Update: On February 16, the New York Times reported that Republican congressional leaders had proposed the outline of an Affordable Care Act/Obamacare (ACA) replacement plan that had the blessing of President Trump. According to that report, the main elements of the plan fall in line with the long-favored elements that are discussed in this article. Specifically, the end of progressive tax credits, the institution of age-based ones, health savings accounts, and deregulation that would allow people to purchase insurance across state lines.
Money for high-risk pools was also mentioned, as was a general easing of the coverage standards put in place by the ACA. The biggest addition will impact Medicaid and already strained state budgets across the country, which we’ll address at the bottom of this article.
Approximately twenty million people have moved away from the ranks of the uninsured and improved their prospects for a healthier and more financially stable life because of the Affordable Care Act/Obamacare (ACA), but it hasn’t been perfect.
When the Obama administration was putting together its legislation, it was wrought with compromises, and like any massive remedy, it has had a different impact on different people. In some states, Medicaid expansion has been walled off, and some have not been able to keep their doctors or their existing insurance, despite promises to the contrary.
More recently, premium increases have driven a lot of the antipathy toward the ACA effort, allowing a negative view of the legislation to take hold. It’s important to push past the broad and hysterical claims, though. For one, employer-sponsored plans are how most Americans get their coverage, and while their cost has continued to grow since the ACA, the increases have been less sharp year to year than they were before the ACA. In 2017, the premium cost for a large employer-sponsored plan is expected to go up 6% from last year. Which is more than inflation but far less than what people will face on the ACA exchanges for their private health insurance premiums.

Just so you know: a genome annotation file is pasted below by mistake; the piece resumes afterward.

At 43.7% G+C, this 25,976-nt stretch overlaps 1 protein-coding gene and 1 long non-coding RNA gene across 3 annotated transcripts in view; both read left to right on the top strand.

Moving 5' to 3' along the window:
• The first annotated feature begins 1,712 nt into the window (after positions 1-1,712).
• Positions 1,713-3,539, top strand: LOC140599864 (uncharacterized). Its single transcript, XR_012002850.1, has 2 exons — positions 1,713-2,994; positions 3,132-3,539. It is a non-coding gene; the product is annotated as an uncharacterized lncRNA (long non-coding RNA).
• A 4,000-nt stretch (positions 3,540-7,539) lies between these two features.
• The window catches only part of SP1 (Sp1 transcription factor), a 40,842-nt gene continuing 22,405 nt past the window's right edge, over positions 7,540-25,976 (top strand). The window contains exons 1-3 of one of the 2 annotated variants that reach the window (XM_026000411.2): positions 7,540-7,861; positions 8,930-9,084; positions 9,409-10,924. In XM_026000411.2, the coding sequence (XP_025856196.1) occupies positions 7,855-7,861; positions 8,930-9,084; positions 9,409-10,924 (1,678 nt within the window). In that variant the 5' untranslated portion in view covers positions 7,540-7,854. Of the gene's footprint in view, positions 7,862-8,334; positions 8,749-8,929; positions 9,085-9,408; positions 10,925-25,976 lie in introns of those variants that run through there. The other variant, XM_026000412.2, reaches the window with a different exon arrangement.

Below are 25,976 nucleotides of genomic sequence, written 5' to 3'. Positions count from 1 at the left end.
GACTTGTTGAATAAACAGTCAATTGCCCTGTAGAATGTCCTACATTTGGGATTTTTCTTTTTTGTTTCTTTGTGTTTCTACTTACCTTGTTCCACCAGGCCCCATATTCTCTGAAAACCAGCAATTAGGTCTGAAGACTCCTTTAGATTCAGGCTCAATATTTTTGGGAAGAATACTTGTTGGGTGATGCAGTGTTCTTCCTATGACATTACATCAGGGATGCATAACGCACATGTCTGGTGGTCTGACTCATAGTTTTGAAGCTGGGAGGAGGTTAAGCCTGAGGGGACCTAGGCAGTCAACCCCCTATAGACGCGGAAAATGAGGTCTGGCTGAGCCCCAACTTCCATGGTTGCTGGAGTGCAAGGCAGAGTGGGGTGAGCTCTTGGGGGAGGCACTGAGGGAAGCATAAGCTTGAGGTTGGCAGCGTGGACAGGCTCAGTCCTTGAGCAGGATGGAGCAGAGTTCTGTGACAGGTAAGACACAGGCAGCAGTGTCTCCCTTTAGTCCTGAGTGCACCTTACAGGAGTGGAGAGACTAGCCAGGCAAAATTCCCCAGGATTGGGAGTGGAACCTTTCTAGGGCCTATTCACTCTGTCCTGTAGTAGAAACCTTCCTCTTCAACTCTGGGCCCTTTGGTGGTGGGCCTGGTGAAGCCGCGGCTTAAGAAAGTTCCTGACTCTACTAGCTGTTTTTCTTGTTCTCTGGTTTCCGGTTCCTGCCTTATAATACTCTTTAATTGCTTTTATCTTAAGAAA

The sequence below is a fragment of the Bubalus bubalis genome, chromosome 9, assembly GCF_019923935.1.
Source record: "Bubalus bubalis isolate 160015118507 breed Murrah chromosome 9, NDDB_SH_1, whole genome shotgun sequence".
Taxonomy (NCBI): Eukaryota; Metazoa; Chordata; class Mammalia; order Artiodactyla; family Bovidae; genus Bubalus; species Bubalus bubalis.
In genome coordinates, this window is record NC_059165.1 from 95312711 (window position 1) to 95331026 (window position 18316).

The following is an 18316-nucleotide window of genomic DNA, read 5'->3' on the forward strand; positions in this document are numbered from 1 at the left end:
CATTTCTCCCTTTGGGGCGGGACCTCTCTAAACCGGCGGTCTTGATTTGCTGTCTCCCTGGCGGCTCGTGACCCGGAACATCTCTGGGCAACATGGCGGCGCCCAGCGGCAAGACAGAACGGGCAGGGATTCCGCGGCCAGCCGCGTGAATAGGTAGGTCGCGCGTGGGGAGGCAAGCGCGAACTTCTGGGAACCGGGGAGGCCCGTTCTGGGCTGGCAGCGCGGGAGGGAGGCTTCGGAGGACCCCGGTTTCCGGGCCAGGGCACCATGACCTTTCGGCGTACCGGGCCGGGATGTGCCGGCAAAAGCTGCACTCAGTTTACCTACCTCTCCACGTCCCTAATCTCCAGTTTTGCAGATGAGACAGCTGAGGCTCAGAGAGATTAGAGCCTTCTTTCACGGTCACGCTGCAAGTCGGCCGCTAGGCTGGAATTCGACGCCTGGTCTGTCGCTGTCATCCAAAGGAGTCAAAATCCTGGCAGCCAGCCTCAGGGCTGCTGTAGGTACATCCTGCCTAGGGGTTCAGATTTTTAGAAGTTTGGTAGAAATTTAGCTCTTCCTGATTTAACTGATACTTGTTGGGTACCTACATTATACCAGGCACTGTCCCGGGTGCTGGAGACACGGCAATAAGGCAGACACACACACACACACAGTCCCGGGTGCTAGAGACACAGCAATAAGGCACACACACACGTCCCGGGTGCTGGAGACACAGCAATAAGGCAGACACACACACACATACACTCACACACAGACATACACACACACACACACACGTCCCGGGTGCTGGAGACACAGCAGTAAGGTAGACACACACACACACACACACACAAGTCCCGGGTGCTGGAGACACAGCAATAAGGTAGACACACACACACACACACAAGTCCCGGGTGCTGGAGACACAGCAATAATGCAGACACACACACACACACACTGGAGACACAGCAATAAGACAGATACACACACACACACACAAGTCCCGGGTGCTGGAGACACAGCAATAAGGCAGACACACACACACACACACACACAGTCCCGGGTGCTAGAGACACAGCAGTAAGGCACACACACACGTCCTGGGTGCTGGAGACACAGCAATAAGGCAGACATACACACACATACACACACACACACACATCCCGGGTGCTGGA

Though it varies greatly from state to state, premiums are expected to rise by 22% on average (with subsidies rising, as well). Why? In part, it’s because the high cost of insuring the sick and covering prescription drugs (whose costs are ballooning with little help in sight) is impacting the insurance companies who pass the hurt on to consumers (even though that hurt isn’t always the case or always evident in the bottom line).
All of these problems are made more prominent because 18-34-year-olds never signed up for coverage at the level needed. Apparently, so-called, “Young Invincibles” are undeterred by the risks of sudden illness or the piddly mandate penalty that is supposed to convince them to sign up and offset the cost of sick people who actually use their benefits and cost the insurance companies.
Is all of this fixable? Conceivably, but while Sen. Lamar Alexander (R-Tennessee) and Sen. Orin Hatch (R-Utah) have gently (and recently, in an about face) broached the word “repair,” and while a Kaiser survey showed that more people view lowering costs as a priority than they do a repeal of the ACA, adapting Obamacare seems like the least likely result.